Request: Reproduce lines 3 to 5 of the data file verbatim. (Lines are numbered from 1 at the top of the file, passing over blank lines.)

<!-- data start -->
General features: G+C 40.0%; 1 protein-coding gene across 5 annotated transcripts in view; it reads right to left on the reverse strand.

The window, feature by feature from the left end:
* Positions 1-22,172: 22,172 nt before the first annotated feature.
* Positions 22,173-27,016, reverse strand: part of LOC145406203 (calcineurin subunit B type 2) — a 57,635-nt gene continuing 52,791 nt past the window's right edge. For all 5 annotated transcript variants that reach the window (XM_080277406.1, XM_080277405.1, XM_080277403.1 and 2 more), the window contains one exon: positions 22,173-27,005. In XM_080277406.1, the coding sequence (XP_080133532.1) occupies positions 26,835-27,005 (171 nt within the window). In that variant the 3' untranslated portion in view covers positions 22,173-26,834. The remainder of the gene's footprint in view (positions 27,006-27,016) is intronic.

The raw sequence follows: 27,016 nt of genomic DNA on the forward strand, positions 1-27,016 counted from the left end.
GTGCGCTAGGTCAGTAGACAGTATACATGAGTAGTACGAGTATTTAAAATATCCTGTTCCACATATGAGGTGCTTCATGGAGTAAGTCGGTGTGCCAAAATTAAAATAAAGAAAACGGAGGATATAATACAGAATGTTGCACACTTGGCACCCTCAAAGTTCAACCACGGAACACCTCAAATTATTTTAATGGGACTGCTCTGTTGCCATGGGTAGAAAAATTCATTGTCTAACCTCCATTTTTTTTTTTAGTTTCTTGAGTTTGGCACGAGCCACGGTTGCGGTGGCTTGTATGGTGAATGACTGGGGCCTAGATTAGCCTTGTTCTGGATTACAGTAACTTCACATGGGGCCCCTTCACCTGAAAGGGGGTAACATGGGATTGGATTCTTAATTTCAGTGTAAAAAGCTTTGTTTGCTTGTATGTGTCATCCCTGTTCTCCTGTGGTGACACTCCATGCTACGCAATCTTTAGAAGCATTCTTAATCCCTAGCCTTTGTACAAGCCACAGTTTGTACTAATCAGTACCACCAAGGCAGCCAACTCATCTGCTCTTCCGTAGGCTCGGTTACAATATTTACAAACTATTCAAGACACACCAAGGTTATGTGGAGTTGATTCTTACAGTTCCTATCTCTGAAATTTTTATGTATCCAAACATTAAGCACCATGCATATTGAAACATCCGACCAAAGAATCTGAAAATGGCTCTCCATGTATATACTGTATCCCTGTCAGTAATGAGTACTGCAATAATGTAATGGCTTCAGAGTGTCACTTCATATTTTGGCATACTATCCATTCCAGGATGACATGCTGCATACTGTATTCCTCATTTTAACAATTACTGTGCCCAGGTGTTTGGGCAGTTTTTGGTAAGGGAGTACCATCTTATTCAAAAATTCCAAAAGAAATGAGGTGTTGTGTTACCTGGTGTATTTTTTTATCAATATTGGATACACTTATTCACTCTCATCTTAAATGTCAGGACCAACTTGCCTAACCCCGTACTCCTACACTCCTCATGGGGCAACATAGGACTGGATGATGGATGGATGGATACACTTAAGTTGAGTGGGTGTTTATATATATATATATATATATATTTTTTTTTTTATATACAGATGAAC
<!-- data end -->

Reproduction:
* Positions 1-22,172: 22,172 nt before the first annotated feature.
* Positions 22,173-27,016, reverse strand: part of LOC145406203 (calcineurin subunit B type 2) — a 57,635-nt gene continuing 52,791 nt past the window's right edge. For all 5 annotated transcript variants that reach the window (XM_080277406.1, XM_080277405.1, XM_080277403.1 and 2 more), the window contains one exon: positions 22,173-27,005. In XM_080277406.1, the coding sequence (XP_080133532.1) occupies positions 26,835-27,005 (171 nt within the window). In that variant the 3' untranslated portion in view covers positions 22,173-26,834. The remainder of the gene's footprint in view (positions 27,006-27,016) is intronic.

The raw sequence follows: 27,016 nt of genomic DNA on the forward strand, positions 1-27,016 counted from the left end.